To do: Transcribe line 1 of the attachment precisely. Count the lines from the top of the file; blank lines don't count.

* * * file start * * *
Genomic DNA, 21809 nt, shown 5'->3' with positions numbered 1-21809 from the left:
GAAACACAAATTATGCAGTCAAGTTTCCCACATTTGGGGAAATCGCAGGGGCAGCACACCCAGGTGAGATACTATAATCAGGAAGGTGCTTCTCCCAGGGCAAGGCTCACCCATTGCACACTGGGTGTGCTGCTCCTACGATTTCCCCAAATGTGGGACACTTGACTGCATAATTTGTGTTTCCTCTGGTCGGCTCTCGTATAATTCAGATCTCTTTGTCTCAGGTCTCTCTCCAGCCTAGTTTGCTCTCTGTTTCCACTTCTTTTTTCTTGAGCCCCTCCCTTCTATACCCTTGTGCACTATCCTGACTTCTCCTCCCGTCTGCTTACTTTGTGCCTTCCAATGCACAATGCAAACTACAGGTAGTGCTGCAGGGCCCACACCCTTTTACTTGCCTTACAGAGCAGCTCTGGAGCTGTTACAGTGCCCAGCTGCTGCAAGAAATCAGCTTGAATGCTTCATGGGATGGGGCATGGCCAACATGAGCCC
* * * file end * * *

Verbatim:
Genomic DNA, 21809 nt, shown 5'->3' with positions numbered 1-21809 from the left: